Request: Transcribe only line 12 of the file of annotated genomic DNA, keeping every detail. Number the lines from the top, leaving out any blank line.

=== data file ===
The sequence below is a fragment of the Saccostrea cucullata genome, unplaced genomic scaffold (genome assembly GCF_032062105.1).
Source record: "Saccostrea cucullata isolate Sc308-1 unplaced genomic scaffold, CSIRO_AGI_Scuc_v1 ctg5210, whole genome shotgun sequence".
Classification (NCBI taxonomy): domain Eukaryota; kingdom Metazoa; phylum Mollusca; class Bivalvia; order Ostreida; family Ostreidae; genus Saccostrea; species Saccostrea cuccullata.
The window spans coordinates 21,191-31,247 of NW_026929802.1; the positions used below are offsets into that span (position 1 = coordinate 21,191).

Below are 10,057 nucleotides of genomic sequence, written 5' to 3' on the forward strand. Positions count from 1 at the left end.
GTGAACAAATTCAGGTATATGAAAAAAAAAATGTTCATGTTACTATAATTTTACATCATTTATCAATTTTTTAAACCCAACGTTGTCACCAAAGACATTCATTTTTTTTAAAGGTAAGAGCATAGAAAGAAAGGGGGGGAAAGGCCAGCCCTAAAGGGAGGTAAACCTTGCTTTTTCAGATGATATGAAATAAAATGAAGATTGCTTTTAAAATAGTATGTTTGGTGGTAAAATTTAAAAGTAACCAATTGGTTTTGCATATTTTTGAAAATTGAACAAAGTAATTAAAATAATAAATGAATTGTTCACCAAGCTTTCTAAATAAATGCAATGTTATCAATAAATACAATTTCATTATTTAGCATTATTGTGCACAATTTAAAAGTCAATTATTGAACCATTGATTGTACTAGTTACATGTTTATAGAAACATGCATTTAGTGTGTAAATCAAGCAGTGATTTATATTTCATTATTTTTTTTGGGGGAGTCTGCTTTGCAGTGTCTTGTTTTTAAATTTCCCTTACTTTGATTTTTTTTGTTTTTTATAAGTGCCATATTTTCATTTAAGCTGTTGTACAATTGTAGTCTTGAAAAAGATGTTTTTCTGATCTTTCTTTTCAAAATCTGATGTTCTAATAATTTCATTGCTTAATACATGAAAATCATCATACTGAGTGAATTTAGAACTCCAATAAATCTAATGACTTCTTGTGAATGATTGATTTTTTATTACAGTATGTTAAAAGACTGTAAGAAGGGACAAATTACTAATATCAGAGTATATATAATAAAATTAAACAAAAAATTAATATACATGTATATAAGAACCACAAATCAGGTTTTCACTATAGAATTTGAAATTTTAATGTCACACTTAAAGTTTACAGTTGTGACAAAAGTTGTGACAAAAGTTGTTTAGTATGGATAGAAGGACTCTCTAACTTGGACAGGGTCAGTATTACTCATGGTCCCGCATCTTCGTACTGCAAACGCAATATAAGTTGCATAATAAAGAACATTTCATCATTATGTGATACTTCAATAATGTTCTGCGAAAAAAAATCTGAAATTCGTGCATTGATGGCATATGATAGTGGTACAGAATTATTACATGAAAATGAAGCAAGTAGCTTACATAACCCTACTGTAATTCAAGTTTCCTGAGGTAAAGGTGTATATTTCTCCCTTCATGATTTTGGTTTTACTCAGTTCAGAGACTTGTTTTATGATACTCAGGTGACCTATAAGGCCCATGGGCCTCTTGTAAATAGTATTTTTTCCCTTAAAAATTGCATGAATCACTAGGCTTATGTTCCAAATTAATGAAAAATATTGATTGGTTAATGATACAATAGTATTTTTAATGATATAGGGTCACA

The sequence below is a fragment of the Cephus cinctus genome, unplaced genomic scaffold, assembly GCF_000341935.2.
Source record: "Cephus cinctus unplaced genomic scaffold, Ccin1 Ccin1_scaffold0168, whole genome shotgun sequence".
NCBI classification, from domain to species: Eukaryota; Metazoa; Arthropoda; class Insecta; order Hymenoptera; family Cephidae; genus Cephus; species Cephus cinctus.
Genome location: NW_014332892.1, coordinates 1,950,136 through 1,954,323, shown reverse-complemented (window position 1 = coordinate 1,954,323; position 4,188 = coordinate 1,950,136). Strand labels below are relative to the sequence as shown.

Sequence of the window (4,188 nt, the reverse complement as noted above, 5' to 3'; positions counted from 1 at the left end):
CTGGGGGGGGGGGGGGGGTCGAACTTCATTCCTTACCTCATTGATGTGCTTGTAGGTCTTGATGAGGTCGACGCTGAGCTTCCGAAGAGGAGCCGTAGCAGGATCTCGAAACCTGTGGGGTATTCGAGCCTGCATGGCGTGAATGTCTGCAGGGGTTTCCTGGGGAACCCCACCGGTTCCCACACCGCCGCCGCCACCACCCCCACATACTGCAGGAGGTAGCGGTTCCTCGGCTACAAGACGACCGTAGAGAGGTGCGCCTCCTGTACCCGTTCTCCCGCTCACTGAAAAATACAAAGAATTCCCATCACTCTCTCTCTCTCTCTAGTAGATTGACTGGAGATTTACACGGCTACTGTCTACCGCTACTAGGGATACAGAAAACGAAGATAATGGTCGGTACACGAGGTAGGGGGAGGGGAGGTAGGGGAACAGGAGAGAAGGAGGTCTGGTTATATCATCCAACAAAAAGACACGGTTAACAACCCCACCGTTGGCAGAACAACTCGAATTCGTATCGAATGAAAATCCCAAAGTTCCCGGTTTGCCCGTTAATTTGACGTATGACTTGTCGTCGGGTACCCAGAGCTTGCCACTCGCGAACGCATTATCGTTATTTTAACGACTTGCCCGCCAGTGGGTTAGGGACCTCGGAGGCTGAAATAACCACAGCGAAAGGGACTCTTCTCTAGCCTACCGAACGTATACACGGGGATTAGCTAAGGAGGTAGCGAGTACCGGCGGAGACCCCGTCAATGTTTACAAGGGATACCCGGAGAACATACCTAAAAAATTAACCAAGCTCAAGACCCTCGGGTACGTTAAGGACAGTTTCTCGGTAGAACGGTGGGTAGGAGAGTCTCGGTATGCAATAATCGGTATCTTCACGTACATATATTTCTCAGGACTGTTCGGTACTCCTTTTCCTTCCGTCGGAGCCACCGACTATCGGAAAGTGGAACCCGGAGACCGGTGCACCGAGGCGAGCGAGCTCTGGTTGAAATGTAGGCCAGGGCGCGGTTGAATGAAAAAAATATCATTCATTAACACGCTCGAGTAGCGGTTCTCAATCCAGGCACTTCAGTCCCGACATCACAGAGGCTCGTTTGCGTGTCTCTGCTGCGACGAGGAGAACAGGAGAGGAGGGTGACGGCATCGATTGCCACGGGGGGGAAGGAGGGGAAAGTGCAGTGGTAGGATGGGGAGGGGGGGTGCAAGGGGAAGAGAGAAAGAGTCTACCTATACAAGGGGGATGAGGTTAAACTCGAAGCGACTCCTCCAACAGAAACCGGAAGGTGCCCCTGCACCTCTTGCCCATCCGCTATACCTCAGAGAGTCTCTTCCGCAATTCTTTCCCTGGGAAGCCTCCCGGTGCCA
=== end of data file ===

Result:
CTGGGGGGGGGGGGGGGGTCGAACTTCATTCCTTACCTCATTGATGTGCTTGTAGGTCTTGATGAGGTCGACGCTGAGCTTCCGAAGAGGAGCCGTAGCAGGATCTCGAAACCTGTGGGGTATTCGAGCCTGCATGGCGTGAATGTCTGCAGGGGTTTCCTGGGGAACCCCACCGGTTCCCACACCGCCGCCGCCACCACCCCCACATACTGCAGGAGGTAGCGGTTCCTCGGCTACAAGACGACCGTAGAGAGGTGCGCCTCCTGTACCCGTTCTCCCGCTCACTGAAAAATACAAAGAATTCCCATCACTCTCTCTCTCTCTCTAGTAGATTGACTGGAGATTTACACGGCTACTGTCTACCGCTACTAGGGATACAGAAAACGAAGATAATGGTCGGTACACGAGGTAGGGGGAGGGGAGGTAGGGGAACAGGAGAGAAGGAGGTCTGGTTATATCATCCAACAAAAAGACACGGTTAACAACCCCACCGTTGGCAGAACAACTCGAATTCGTATCGAATGAAAATCCCAAAGTTCCCGGTTTGCCCGTTAATTTGACGTATGACTTGTCGTCGGGTACCCAGAGCTTGCCACTCGCGAACGCATTATCGTTATTTTAACGACTTGCCCGCCAGTGGGTTAGGGACCTCGGAGGCTGAAATAACCACAGCGAAAGGGACTCTTCTCTAGCCTACCGAACGTATACACGGGGATTAGCTAAGGAGGTAGCGAGTACCGGCGGAGACCCCGTCAATGTTTACAAGGGATACCCGGAGAACATACCTAAAAAATTAACCAAGCTCAAGACCCTCGGGTACGTTAAGGACAGTTTCTCGGTAGAACGGTGGGTAGGAGAGTCTCGGTATGCAATAATCGGTATCTTCACGTACATATATTTCTCAGGACTGTTCGGTACTCCTTTTCCTTCCGTCGGAGCCACCGACTATCGGAAAGTGGAACCCGGAGACCGGTGCACCGAGGCGAGCGAGCTCTGGTTGAAATGTAGGCCAGGGCGCGGTTGAATGAAAAAAATATCATTCATTAACACGCTCGAGTAGCGGTTCTCAATCCAGGCACTTCAGTCCCGACATCACAGAGGCTCGTTTGCGTGTCTCTGCTGCGACGAGGAGAACAGGAGAGGAGGGTGACGGCATCGATTGCCACGGGGGGGAAGGAGGGGAAAGTGCAGTGGTAGGATGGGGAGGGGGGGTGCAAGGGGAAGAGAGAAAGAGTCTACCTATACAAGGGGGATGAGGTTAAACTCGAAGCGACTCCTCCAACAGAAACCGGAAGGTGCCCCTGCACCTCTTGCCCATCCGCTATACCTCAGAGAGTCTCTTCCGCAATTCTTTCCCTGGGAAGCCTCCCGGTGCCA